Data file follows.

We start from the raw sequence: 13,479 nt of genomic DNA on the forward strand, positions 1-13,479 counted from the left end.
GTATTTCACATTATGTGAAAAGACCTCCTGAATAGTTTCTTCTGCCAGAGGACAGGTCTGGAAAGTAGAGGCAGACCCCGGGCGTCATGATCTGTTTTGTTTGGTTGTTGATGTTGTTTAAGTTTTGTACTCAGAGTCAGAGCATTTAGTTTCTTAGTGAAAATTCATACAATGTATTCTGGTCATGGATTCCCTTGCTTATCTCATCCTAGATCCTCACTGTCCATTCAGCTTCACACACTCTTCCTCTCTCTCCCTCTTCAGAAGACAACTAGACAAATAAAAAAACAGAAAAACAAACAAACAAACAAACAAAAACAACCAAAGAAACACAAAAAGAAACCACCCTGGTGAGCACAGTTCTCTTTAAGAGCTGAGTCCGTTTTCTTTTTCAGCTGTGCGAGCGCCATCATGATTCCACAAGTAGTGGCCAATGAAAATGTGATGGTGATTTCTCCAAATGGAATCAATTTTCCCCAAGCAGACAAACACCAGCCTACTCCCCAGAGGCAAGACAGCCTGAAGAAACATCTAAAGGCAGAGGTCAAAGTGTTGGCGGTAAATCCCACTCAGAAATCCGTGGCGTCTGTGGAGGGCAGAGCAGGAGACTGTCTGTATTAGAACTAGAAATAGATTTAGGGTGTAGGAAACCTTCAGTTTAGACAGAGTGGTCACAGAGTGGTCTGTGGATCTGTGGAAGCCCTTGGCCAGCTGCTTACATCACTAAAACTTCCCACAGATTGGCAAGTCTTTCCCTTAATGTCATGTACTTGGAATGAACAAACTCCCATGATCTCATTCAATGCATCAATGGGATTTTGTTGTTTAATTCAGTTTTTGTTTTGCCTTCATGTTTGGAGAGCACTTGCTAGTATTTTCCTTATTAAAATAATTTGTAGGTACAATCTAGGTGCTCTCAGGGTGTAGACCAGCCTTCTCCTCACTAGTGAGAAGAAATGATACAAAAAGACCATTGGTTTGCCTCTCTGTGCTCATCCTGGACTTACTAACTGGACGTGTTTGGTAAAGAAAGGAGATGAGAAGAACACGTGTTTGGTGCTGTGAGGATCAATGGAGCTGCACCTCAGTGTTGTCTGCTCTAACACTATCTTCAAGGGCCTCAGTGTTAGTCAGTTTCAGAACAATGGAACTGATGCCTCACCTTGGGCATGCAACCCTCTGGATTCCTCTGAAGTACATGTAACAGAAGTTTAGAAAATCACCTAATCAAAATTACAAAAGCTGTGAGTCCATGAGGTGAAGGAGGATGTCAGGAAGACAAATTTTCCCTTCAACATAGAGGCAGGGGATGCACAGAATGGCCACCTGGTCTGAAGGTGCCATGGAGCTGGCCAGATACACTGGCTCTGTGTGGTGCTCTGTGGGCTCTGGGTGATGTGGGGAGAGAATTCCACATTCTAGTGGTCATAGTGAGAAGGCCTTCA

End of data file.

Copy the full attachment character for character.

We start from the raw sequence: 13,479 nt of genomic DNA on the forward strand, positions 1-13,479 counted from the left end.
GTATTTCACATTATGTGAAAAGACCTCCTGAATAGTTTCTTCTGCCAGAGGACAGGTCTGGAAAGTAGAGGCAGACCCCGGGCGTCATGATCTGTTTTGTTTGGTTGTTGATGTTGTTTAAGTTTTGTACTCAGAGTCAGAGCATTTAGTTTCTTAGTGAAAATTCATACAATGTATTCTGGTCATGGATTCCCTTGCTTATCTCATCCTAGATCCTCACTGTCCATTCAGCTTCACACACTCTTCCTCTCTCTCCCTCTTCAGAAGACAACTAGACAAATAAAAAAACAGAAAAACAAACAAACAAACAAACAAAAACAACCAAAGAAACACAAAAAGAAACCACCCTGGTGAGCACAGTTCTCTTTAAGAGCTGAGTCCGTTTTCTTTTTCAGCTGTGCGAGCGCCATCATGATTCCACAAGTAGTGGCCAATGAAAATGTGATGGTGATTTCTCCAAATGGAATCAATTTTCCCCAAGCAGACAAACACCAGCCTACTCCCCAGAGGCAAGACAGCCTGAAGAAACATCTAAAGGCAGAGGTCAAAGTGTTGGCGGTAAATCCCACTCAGAAATCCGTGGCGTCTGTGGAGGGCAGAGCAGGAGACTGTCTGTATTAGAACTAGAAATAGATTTAGGGTGTAGGAAACCTTCAGTTTAGACAGAGTGGTCACAGAGTGGTCTGTGGATCTGTGGAAGCCCTTGGCCAGCTGCTTACATCACTAAAACTTCCCACAGATTGGCAAGTCTTTCCCTTAATGTCATGTACTTGGAATGAACAAACTCCCATGATCTCATTCAATGCATCAATGGGATTTTGTTGTTTAATTCAGTTTTTGTTTTGCCTTCATGTTTGGAGAGCACTTGCTAGTATTTTCCTTATTAAAATAATTTGTAGGTACAATCTAGGTGCTCTCAGGGTGTAGACCAGCCTTCTCCTCACTAGTGAGAAGAAATGATACAAAAAGACCATTGGTTTGCCTCTCTGTGCTCATCCTGGACTTACTAACTGGACGTGTTTGGTAAAGAAAGGAGATGAGAAGAACACGTGTTTGGTGCTGTGAGGATCAATGGAGCTGCACCTCAGTGTTGTCTGCTCTAACACTATCTTCAAGGGCCTCAGTGTTAGTCAGTTTCAGAACAATGGAACTGATGCCTCACCTTGGGCATGCAACCCTCTGGATTCCTCTGAAGTACATGTAACAGAAGTTTAGAAAATCACCTAATCAAAATTACAAAAGCTGTGAGTCCATGAGGTGAAGGAGGATGTCAGGAAGACAAATTTTCCCTTCAACATAGAGGCAGGGGATGCACAGAATGGCCACCTGGTCTGAAGGTGCCATGGAGCTGGCCAGATACACTGGCTCTGTGTGGTGCTCTGTGGGCTCTGGGTGATGTGGGGAGAGAATTCCACATTCTAGTGGTCATAGTGAGAAGGCCTTCA